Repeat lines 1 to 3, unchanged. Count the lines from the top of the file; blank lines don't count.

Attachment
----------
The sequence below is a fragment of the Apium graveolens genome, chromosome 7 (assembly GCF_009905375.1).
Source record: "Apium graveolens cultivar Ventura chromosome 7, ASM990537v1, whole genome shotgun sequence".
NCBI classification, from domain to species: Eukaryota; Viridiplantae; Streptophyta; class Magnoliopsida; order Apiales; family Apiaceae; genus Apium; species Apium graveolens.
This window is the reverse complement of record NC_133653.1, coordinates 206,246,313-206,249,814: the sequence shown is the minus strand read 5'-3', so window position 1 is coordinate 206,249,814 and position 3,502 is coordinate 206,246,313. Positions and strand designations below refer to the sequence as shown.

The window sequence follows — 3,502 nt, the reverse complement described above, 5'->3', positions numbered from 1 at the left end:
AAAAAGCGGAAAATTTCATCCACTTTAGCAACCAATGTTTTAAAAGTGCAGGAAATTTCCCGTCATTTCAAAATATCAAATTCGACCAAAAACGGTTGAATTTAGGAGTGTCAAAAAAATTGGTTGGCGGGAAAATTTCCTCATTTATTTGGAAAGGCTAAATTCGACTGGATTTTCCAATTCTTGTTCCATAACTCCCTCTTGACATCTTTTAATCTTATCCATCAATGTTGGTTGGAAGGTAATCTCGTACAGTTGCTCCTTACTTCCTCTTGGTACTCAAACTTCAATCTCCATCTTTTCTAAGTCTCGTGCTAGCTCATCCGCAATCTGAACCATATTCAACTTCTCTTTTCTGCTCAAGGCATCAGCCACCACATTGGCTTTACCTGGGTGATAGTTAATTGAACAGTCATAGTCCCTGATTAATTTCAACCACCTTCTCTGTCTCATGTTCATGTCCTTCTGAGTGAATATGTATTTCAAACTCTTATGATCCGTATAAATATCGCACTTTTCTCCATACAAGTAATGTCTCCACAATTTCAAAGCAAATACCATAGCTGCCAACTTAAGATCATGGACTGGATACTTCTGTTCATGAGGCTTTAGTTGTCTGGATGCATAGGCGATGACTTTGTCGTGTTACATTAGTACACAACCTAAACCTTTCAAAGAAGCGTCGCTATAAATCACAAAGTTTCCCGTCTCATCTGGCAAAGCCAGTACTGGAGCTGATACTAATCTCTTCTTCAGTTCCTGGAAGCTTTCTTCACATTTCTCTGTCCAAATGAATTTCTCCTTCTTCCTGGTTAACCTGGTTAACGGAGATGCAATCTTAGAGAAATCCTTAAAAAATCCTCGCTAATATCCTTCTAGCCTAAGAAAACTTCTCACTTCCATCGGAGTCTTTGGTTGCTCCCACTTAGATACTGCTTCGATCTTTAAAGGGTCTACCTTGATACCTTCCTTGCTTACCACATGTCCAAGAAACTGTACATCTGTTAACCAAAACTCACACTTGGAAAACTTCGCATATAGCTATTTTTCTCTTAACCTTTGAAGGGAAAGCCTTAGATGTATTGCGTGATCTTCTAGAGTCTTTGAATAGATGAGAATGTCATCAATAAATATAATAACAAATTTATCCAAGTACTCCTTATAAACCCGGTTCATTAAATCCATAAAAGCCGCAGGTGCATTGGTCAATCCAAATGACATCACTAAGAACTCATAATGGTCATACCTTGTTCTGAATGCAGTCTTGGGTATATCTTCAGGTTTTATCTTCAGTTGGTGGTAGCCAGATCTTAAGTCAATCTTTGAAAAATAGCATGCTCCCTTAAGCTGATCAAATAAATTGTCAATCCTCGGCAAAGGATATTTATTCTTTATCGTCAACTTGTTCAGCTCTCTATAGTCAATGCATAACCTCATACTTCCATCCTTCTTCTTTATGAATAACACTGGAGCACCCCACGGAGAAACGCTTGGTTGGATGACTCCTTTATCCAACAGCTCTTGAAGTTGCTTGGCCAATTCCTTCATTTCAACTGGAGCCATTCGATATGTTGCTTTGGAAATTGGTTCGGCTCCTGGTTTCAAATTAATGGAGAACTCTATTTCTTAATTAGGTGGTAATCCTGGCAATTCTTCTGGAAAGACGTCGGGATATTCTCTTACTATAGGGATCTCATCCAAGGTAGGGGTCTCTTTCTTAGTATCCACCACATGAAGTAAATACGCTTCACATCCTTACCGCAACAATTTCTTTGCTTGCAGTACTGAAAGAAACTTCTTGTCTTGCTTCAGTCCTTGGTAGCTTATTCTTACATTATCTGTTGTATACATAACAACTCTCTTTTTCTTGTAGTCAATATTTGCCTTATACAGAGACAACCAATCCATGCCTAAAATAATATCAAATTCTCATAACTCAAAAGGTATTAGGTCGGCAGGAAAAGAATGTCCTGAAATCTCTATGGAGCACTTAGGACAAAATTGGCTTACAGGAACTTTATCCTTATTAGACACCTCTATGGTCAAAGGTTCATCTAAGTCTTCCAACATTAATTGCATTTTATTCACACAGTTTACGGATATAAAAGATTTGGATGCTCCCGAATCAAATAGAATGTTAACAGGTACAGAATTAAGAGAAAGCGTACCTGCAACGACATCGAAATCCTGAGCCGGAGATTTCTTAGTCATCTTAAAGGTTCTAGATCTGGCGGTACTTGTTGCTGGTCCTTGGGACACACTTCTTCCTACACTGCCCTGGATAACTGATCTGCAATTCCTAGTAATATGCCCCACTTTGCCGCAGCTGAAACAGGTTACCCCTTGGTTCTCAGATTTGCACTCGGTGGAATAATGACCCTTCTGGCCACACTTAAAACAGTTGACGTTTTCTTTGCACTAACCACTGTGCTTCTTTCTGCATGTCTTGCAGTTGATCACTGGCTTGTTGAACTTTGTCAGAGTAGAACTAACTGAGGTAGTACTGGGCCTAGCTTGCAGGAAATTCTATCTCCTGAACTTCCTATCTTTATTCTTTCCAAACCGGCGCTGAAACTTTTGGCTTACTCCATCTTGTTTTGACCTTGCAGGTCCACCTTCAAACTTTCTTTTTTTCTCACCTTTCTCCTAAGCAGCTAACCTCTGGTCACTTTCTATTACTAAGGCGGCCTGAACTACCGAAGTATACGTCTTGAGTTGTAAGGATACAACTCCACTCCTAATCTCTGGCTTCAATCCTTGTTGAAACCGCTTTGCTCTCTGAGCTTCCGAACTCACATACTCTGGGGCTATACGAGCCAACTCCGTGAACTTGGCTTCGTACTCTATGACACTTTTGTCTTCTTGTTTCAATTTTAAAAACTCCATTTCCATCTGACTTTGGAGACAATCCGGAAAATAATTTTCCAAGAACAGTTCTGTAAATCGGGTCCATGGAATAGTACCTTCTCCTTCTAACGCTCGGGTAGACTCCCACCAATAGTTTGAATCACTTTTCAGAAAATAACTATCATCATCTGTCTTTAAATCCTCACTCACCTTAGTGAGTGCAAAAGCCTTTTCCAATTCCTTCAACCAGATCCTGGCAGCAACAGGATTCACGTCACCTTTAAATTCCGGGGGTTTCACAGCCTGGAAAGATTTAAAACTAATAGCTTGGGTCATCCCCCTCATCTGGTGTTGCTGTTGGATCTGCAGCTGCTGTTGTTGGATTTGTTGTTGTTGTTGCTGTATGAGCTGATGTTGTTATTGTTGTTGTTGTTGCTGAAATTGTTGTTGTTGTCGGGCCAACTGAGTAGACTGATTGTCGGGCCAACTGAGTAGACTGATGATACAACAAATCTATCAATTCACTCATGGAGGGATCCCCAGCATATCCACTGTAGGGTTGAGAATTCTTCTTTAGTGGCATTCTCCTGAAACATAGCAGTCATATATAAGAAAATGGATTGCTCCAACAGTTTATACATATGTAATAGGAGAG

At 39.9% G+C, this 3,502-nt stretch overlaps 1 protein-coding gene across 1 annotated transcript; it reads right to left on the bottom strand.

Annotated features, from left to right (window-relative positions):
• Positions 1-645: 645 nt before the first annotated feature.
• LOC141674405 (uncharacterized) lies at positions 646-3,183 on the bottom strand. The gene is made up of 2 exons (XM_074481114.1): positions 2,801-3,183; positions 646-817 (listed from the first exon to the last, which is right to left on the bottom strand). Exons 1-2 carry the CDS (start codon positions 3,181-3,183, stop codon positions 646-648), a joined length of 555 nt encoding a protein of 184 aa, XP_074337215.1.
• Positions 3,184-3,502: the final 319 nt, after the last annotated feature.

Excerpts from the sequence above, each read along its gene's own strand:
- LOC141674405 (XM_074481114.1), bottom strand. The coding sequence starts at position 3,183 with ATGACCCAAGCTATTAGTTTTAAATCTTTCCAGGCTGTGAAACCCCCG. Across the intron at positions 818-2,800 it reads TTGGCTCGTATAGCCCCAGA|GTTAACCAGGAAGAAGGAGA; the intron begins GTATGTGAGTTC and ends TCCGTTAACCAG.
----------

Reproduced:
The sequence below is a fragment of the Apium graveolens genome, chromosome 7 (assembly GCF_009905375.1).
Source record: "Apium graveolens cultivar Ventura chromosome 7, ASM990537v1, whole genome shotgun sequence".
NCBI classification, from domain to species: Eukaryota; Viridiplantae; Streptophyta; class Magnoliopsida; order Apiales; family Apiaceae; genus Apium; species Apium graveolens.